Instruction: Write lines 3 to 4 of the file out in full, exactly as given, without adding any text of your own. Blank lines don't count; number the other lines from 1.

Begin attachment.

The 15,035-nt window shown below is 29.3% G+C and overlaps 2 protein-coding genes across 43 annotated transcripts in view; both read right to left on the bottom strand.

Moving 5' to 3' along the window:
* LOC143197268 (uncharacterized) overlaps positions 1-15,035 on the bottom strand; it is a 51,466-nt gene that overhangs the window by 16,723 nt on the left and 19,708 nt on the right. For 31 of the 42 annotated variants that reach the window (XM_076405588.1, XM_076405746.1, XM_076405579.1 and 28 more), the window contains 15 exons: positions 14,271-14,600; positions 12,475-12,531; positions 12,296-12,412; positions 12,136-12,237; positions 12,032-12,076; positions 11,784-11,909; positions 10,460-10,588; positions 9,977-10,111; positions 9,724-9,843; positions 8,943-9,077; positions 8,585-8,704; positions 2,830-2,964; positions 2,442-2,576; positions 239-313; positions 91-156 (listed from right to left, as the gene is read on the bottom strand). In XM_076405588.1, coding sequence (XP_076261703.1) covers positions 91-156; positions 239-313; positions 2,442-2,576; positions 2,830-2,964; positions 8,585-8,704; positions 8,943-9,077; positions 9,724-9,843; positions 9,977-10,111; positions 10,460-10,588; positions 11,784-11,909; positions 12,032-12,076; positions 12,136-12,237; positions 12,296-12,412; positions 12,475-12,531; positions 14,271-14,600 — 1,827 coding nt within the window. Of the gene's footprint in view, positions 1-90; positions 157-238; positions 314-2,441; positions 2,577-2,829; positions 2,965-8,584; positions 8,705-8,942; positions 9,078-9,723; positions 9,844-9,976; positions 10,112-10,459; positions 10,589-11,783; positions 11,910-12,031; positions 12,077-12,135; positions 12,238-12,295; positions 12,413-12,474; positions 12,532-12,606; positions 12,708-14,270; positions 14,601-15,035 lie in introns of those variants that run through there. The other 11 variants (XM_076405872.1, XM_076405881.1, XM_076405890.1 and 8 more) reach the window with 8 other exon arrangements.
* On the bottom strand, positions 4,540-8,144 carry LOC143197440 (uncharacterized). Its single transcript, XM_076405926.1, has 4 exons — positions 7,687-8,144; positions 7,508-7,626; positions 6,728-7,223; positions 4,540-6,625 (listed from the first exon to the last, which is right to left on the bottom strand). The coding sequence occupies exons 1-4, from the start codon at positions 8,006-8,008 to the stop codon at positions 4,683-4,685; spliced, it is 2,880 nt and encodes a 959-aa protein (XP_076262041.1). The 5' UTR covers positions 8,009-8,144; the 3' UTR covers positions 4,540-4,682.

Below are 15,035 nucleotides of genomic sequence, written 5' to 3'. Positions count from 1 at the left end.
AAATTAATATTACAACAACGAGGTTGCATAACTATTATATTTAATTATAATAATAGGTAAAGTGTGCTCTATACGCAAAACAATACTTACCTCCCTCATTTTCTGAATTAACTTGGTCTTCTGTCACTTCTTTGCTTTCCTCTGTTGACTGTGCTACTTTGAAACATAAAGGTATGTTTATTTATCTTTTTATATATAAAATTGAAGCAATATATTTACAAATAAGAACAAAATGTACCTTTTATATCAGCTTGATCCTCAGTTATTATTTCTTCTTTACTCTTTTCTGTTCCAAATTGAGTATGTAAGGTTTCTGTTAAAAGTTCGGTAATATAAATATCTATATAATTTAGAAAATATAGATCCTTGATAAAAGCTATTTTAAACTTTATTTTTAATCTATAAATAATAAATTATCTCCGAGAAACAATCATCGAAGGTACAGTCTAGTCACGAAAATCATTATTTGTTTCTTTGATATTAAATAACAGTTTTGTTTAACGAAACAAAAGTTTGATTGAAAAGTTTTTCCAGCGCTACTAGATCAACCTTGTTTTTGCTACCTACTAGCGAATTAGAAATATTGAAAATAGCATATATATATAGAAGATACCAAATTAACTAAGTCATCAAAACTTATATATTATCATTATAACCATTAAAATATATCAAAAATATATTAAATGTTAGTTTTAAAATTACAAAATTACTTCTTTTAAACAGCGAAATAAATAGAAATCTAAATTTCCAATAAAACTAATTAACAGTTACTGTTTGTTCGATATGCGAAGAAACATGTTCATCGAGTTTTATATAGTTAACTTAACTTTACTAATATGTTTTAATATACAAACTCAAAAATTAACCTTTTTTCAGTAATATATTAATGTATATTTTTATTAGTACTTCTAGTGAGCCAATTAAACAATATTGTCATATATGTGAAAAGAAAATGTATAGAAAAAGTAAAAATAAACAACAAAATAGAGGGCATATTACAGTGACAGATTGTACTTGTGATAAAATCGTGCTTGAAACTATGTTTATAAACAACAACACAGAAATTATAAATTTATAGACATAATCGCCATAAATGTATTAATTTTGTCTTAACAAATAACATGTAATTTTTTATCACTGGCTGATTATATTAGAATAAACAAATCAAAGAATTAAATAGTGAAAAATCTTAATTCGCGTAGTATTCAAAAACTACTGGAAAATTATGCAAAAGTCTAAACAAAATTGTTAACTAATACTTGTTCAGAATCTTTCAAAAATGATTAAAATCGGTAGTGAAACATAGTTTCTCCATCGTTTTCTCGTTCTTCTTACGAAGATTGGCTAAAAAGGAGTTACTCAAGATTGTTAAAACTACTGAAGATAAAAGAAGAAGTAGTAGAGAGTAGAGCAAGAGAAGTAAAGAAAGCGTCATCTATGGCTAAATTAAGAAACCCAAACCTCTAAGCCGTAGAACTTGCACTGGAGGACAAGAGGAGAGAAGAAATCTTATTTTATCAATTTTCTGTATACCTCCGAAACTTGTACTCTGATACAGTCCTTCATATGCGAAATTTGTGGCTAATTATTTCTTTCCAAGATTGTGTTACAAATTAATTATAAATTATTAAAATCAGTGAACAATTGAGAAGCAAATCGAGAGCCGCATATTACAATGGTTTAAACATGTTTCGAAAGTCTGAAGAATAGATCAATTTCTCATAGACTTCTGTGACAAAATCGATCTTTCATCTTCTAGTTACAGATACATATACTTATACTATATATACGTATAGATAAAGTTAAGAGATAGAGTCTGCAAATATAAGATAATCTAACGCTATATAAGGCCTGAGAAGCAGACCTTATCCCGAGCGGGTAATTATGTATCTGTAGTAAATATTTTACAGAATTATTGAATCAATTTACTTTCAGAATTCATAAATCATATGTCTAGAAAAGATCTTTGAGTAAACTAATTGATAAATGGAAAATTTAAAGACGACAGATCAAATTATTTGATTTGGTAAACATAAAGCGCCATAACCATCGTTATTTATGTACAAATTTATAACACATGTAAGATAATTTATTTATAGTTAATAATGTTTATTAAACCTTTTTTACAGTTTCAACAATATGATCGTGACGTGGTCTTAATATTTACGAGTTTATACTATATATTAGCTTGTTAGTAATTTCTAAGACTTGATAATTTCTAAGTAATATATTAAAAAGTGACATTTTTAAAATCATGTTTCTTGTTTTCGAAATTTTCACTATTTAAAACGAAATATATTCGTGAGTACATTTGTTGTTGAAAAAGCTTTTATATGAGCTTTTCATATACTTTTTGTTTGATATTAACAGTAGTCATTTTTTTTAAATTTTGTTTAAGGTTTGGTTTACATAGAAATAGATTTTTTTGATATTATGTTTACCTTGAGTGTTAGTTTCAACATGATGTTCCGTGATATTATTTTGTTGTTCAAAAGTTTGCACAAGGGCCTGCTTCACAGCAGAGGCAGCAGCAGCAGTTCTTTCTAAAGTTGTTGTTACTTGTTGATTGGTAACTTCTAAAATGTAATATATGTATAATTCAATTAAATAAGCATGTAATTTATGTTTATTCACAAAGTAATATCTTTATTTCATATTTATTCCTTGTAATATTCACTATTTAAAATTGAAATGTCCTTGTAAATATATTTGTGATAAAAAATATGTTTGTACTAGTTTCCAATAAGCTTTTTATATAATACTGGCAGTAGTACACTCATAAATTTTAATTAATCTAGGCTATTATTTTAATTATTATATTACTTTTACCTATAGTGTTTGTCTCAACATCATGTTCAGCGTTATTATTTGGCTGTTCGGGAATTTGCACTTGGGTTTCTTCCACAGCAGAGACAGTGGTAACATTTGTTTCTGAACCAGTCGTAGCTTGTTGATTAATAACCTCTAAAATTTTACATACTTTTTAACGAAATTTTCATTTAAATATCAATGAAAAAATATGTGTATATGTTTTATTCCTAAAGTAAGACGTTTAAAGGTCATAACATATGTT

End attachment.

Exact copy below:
* LOC143197268 (uncharacterized) overlaps positions 1-15,035 on the bottom strand; it is a 51,466-nt gene that overhangs the window by 16,723 nt on the left and 19,708 nt on the right. For 31 of the 42 annotated variants that reach the window (XM_076405588.1, XM_076405746.1, XM_076405579.1 and 28 more), the window contains 15 exons: positions 14,271-14,600; positions 12,475-12,531; positions 12,296-12,412; positions 12,136-12,237; positions 12,032-12,076; positions 11,784-11,909; positions 10,460-10,588; positions 9,977-10,111; positions 9,724-9,843; positions 8,943-9,077; positions 8,585-8,704; positions 2,830-2,964; positions 2,442-2,576; positions 239-313; positions 91-156 (listed from right to left, as the gene is read on the bottom strand). In XM_076405588.1, coding sequence (XP_076261703.1) covers positions 91-156; positions 239-313; positions 2,442-2,576; positions 2,830-2,964; positions 8,585-8,704; positions 8,943-9,077; positions 9,724-9,843; positions 9,977-10,111; positions 10,460-10,588; positions 11,784-11,909; positions 12,032-12,076; positions 12,136-12,237; positions 12,296-12,412; positions 12,475-12,531; positions 14,271-14,600 — 1,827 coding nt within the window. Of the gene's footprint in view, positions 1-90; positions 157-238; positions 314-2,441; positions 2,577-2,829; positions 2,965-8,584; positions 8,705-8,942; positions 9,078-9,723; positions 9,844-9,976; positions 10,112-10,459; positions 10,589-11,783; positions 11,910-12,031; positions 12,077-12,135; positions 12,238-12,295; positions 12,413-12,474; positions 12,532-12,606; positions 12,708-14,270; positions 14,601-15,035 lie in introns of those variants that run through there. The other 11 variants (XM_076405872.1, XM_076405881.1, XM_076405890.1 and 8 more) reach the window with 8 other exon arrangements.
* On the bottom strand, positions 4,540-8,144 carry LOC143197440 (uncharacterized). Its single transcript, XM_076405926.1, has 4 exons — positions 7,687-8,144; positions 7,508-7,626; positions 6,728-7,223; positions 4,540-6,625 (listed from the first exon to the last, which is right to left on the bottom strand). The coding sequence occupies exons 1-4, from the start codon at positions 8,006-8,008 to the stop codon at positions 4,683-4,685; spliced, it is 2,880 nt and encodes a 959-aa protein (XP_076262041.1). The 5' UTR covers positions 8,009-8,144; the 3' UTR covers positions 4,540-4,682.